Ruby Walsh enjoyed more Grand National glory as he struck in the American version

Jockey Ruby Walsh enters the parade ring after guiding Three Stars to win at Punchestown
Image: Jockey Ruby Walsh hit the target in New Jersey

Ruby Walsh enjoyed more Grand National glory as he struck in the American version at Far Hills racecourse in New Jersey aboard Rawnaq on Saturday night.

Walsh already has the full set of English, Irish, Scottish and Welsh Nationals to his name in a glittering career, and has even won the Australian equivalent.

He broke further new ground partnering the smart Rawnaq over two and a half miles, a horse he had in front of him when Cyril Murphy's nine-year-old beat the Willie Mullins-trained pair of Shaneshill and Nichols Canyon in the Grade One Calvin Houghland Iroquois Hurdle in Nashville in May.

Nicky Henderson's Days Of Heaven and the Charlie Longsdon-trained Sharp Rise disputed matters with Rawnaq from flag-fall, before the latter began to assert going to the ninth in the $350,000 showpiece, the richest race over jumps in North America.

It was left to Scorpiancer to throw down a serious challenge, but Rawnaq and Walsh were always doing enough to hold on. Sharp Rise stuck on gallantly to take third under Brian Hughes.

Formerly trained in Ireland by first Robbie Hennessy and then Matthew Smith, Rawnaq won six races for the latter, including the Grade Two Flyingbolt Novice Chase at Navan.

He was also placed over hurdles and fences at Cheltenham before being sold to race on the other side of the Atlantic.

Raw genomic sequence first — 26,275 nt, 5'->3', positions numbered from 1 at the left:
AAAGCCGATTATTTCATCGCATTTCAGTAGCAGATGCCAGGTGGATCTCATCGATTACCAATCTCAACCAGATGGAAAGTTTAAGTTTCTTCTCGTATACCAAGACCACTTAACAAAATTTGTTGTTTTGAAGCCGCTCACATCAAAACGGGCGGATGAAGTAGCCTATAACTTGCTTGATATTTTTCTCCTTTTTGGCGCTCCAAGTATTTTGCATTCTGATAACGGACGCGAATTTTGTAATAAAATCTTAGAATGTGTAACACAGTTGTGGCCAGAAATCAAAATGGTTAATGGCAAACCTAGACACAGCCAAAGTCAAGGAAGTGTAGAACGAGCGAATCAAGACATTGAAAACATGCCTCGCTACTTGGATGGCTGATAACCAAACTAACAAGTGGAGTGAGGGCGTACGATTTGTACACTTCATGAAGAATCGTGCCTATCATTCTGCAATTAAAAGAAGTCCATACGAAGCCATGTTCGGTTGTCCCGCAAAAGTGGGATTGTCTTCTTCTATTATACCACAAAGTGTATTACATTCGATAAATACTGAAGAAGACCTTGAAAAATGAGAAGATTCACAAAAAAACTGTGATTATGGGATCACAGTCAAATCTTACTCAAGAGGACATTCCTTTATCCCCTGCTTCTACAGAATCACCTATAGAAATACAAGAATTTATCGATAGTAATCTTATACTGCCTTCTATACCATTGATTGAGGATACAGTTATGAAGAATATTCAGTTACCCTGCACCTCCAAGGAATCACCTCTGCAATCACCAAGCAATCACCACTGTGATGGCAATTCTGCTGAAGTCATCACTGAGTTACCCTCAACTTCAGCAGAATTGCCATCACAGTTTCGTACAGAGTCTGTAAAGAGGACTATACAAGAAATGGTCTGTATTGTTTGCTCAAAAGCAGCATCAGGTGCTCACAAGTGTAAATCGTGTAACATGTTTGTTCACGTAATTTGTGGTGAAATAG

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Rawnaq has proved a shrewd acquisition by Irish-born Murphy and his principal owner Irvin Naylor, and the victory at Nashville made him eligible for a $500,000 bonus if he can complete the Brown Advisory Iroquois Cheltenham Challenge by going on to win the Ryanair World Hurdle at Prestbury Park in March.

Walsh said: "It went really well, unfortunately his usual jockey Jack Doyle suffered some bad injuries a few weeks ago and that's why I'm here.

"I was the lucky guy who got to ride him today. He'd run over fences in Ireland and I was confident in his ability to jump, and jump racing is about being able to jump. Thank you to Mr Naylor for bringing me over and it's great to be here.

"The race unfolded beautifully, he jumped the first couple really well. It was an honest pace all the way, and when the English horses slackened off he outstayed them from there. The hill was quite testing, but he was in unbelievable shape.

"I saw too much of Rawnaq the other day, but I learnt that day he is a really strong stayer, Jack rode him and we couldn't get by him and he showed that again today the way he battled from the last fence.

"I didn't need to be asked twice to come, I thought he was the best steeplechase horse in America. It was a no brainer, and it's a huge purse. I was always going to come.

"What will spur Jack on in the next couple of months of his recovery would be riding this horse at Cheltenham."

Murphy said: "All I said to Ruby was 'do what you do best', and he did - there were no instructions.

"We were very optimistic today, the only concern was he hadn't run since May, but his training at home said he was right back to his best.

"We'll start concentrating on Cheltenham more now this has gone, that's where we are going to go. We're realistic, but we have a horse who deserves his shot."

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